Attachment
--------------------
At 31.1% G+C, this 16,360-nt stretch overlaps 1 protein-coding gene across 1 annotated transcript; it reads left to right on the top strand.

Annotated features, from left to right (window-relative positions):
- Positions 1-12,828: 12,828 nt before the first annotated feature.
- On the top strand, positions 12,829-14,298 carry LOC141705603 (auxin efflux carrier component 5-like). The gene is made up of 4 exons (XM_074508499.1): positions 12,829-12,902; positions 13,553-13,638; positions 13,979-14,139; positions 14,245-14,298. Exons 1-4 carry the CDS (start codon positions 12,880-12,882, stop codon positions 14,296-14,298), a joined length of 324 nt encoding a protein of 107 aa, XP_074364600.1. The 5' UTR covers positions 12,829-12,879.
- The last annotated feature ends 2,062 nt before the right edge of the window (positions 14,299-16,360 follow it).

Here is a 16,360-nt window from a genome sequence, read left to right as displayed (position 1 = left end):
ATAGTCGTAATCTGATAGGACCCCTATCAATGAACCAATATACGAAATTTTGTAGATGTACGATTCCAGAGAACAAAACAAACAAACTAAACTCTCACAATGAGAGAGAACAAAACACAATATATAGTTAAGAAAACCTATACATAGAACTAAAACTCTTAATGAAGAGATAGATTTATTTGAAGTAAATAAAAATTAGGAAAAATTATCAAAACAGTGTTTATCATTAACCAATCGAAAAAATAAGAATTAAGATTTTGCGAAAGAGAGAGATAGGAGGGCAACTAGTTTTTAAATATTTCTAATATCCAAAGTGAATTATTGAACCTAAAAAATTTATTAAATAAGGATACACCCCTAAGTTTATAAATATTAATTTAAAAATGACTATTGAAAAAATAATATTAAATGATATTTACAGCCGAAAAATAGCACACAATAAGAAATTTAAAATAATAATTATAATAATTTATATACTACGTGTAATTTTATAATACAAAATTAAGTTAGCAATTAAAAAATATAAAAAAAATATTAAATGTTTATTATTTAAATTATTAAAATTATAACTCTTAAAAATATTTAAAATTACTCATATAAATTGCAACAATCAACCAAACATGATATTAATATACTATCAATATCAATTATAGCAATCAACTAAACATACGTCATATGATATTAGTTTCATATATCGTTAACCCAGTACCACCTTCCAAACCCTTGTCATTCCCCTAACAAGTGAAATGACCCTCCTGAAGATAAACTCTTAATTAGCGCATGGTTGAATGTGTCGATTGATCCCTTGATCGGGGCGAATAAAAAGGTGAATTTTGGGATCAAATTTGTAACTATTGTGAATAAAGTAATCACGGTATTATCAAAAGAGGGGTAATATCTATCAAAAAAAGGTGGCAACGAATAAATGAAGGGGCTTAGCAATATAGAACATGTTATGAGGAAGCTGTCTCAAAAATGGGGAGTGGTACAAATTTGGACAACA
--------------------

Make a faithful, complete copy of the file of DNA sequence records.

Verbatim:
At 31.1% G+C, this 16,360-nt stretch overlaps 1 protein-coding gene across 1 annotated transcript; it reads left to right on the top strand.

Annotated features, from left to right (window-relative positions):
- Positions 1-12,828: 12,828 nt before the first annotated feature.
- On the top strand, positions 12,829-14,298 carry LOC141705603 (auxin efflux carrier component 5-like). The gene is made up of 4 exons (XM_074508499.1): positions 12,829-12,902; positions 13,553-13,638; positions 13,979-14,139; positions 14,245-14,298. Exons 1-4 carry the CDS (start codon positions 12,880-12,882, stop codon positions 14,296-14,298), a joined length of 324 nt encoding a protein of 107 aa, XP_074364600.1. The 5' UTR covers positions 12,829-12,879.
- The last annotated feature ends 2,062 nt before the right edge of the window (positions 14,299-16,360 follow it).

Here is a 16,360-nt window from a genome sequence, read left to right as displayed (position 1 = left end):
ATAGTCGTAATCTGATAGGACCCCTATCAATGAACCAATATACGAAATTTTGTAGATGTACGATTCCAGAGAACAAAACAAACAAACTAAACTCTCACAATGAGAGAGAACAAAACACAATATATAGTTAAGAAAACCTATACATAGAACTAAAACTCTTAATGAAGAGATAGATTTATTTGAAGTAAATAAAAATTAGGAAAAATTATCAAAACAGTGTTTATCATTAACCAATCGAAAAAATAAGAATTAAGATTTTGCGAAAGAGAGAGATAGGAGGGCAACTAGTTTTTAAATATTTCTAATATCCAAAGTGAATTATTGAACCTAAAAAATTTATTAAATAAGGATACACCCCTAAGTTTATAAATATTAATTTAAAAATGACTATTGAAAAAATAATATTAAATGATATTTACAGCCGAAAAATAGCACACAATAAGAAATTTAAAATAATAATTATAATAATTTATATACTACGTGTAATTTTATAATACAAAATTAAGTTAGCAATTAAAAAATATAAAAAAAATATTAAATGTTTATTATTTAAATTATTAAAATTATAACTCTTAAAAATATTTAAAATTACTCATATAAATTGCAACAATCAACCAAACATGATATTAATATACTATCAATATCAATTATAGCAATCAACTAAACATACGTCATATGATATTAGTTTCATATATCGTTAACCCAGTACCACCTTCCAAACCCTTGTCATTCCCCTAACAAGTGAAATGACCCTCCTGAAGATAAACTCTTAATTAGCGCATGGTTGAATGTGTCGATTGATCCCTTGATCGGGGCGAATAAAAAGGTGAATTTTGGGATCAAATTTGTAACTATTGTGAATAAAGTAATCACGGTATTATCAAAAGAGGGGTAATATCTATCAAAAAAAGGTGGCAACGAATAAATGAAGGGGCTTAGCAATATAGAACATGTTATGAGGAAGCTGTCTCAAAAATGGGGAGTGGTACAAATTTGGACAACA